• The probability of selling to an existing customer is 60 – 70% while many companies consider a “get new customers” campaign successful if just over 5% of the prospects contacted end up buying.

New business is always good but don’t forget who’s paying the bills.

We’re looking to be more visible with our customers because it leads to better engagement

Reaching the right balance between quality and frequency of the message requires careful consideration.  There is a common belief among some that the more we communicate with our customers, the more “engaged” they will become. In fact, not knowing when to “zip it” is a classic marketing mistake that too many marketing people make. If marketing is about building relationships with customers, over-marketing is the best way to kill the relationship and send the customer or prospect heading for the door.  A social engagement study entitled “The Social Breakup” prepared by ExactTarget, provides clear evidence of what happens to customer relationships when the marketer comes on too strong:

  • 91% of consumers have unsubscribed from permission-based marketing emails
  • 81% of consumers have either “unliked” or removed a company’s posts from their Facebook.

Guess the biggest reason people break up with companies? (Drum roll)…Too much marketing. The study showed that:

  • 54% of consumers unsubscribe when emails come too frequently;
  • 63% of customers have “unliked” a company on Facebook due to excessive postings.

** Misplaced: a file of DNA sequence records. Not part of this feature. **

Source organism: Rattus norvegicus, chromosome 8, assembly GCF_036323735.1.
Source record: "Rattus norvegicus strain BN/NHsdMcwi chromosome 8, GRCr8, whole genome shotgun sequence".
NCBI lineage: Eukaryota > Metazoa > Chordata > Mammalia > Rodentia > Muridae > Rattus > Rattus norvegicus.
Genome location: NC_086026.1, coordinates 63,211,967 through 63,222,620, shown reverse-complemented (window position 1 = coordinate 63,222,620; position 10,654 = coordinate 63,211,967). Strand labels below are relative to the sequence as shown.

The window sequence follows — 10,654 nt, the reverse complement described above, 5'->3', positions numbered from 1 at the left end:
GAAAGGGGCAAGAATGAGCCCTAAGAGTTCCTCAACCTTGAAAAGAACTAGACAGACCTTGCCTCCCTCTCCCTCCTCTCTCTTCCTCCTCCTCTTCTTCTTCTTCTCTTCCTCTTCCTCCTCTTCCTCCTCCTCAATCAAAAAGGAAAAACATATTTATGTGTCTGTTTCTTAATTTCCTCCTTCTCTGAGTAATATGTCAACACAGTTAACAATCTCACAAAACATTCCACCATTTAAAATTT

In short, increasing the frequency of communication shouldn’t be your marketing goal. Constantly improving content quality should be.

We don’t need a marketing firm because we can do it in-house for less

It’s the #1 thing I hear the most. A survey conducted by American Express Canada shows that “84% of small business owners say branding is important to overall business success, but only 14% hire third-party experts to help with branding.” I am not surprised by the results, and I can only guess the reasons: agency expense, the desire to have full control over the creative process, poor prior experience with an agency, or possibly the ability to make changes faster on one’s own. So, instead of looking for an outside marketing partner, many companies decide to hire a “marketing person” who wears many hats: graphic designer, social media specialist, copywriter, etc. Let’s be honest, no marketer can be a specialist in everything, unless the company is willing to cut corners on how it presents itself to the world.